“ . . . you’ve gotta read the book . . . ”
– Toledo Blade
“. . . an extraordinary and first-rate study of the exercise of power.”
– Virginian Pilot-Ledger Star
“Paper . . . writes with balance and good taste, as well as with a sharp ear for anecdote.”
– Palm Beach Life
“Balanced, well-researched, and highly readable . . . . This deserves a high place among the essential books on TV.”
– Publishers' Weekly
Recipient of the Frank Luther Mott-Kappa Tau Alpha Award from the School of Journalism of the University of Missouri
BRANDEIS: An Intimate Biography of One of America's Truly Great Supreme Court Justices
(Prentice-Hall hardback 1983, Citadel paperback 1986)
This is the first biography of former Supreme Court Justice Louis D. Brandeis to provide insight into the man behind the legend. Lew Paper draws upon sources that had previously remained unavailable to Brandeis biographers: the newly-released letters and other papers of his daughter Susan, interviews with all of his surviving law clerks, and interviews with family members, including his daughter Elizabeth and his grandchildren. The portrait that emerges is surprising and uplifting – a man with many idiosyncracies (he hated cars) who had an abiding faith in man's ability to control his destiny and a sensitivity (reflected in his response to his wife's nervous breakdown) that belied the image of the hard-nosed "People's Lawyer" which he had nurtured over many years through his law practice in Boston.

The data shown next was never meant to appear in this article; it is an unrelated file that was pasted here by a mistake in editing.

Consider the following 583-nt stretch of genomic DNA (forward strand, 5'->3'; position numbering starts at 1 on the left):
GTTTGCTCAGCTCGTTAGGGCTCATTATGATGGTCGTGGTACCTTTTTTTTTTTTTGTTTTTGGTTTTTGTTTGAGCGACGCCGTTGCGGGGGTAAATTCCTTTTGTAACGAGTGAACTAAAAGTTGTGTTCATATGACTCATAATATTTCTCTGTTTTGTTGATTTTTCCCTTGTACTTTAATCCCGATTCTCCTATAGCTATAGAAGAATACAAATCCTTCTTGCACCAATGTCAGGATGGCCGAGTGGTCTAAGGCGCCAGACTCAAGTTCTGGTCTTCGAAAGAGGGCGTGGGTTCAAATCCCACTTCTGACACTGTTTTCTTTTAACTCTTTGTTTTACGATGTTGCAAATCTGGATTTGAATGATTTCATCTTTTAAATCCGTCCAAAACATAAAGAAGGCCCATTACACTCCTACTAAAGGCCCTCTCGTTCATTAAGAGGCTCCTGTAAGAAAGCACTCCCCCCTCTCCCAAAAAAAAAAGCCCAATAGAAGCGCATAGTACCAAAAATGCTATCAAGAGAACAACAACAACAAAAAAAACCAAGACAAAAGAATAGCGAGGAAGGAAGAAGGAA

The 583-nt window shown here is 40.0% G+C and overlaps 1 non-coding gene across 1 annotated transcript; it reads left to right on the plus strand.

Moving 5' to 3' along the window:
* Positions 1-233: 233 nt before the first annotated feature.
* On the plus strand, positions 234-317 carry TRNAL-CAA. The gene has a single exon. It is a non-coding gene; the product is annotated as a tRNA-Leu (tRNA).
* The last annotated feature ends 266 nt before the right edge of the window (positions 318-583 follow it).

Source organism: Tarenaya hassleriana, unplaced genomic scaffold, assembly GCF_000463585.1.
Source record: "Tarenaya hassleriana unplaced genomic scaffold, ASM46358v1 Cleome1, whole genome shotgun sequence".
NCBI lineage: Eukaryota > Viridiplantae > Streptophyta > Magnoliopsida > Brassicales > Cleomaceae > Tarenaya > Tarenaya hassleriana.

Praise for Brandeis
“A comprehensive triumph of interpretive scholarship . . . . a landmark contribution to the oral history of this century.”
– Los Angeles Times
“Urbane in style and solid in content, it offers not only superb history but classic biography.”
– St. Louis Post Dispatch
“A tour de force of what judicial biography should really be.”
– American Bar Association Journal
“ . . . Paper delivers a story so intimate that the reader begins to feel like a Peeping Tom.”
– Cleveland Plain Dealer
“ . . . comprehensive and readable. It should be the definitive work on Brandeis for many years to come.”
– Sunday (Newark) Star Ledger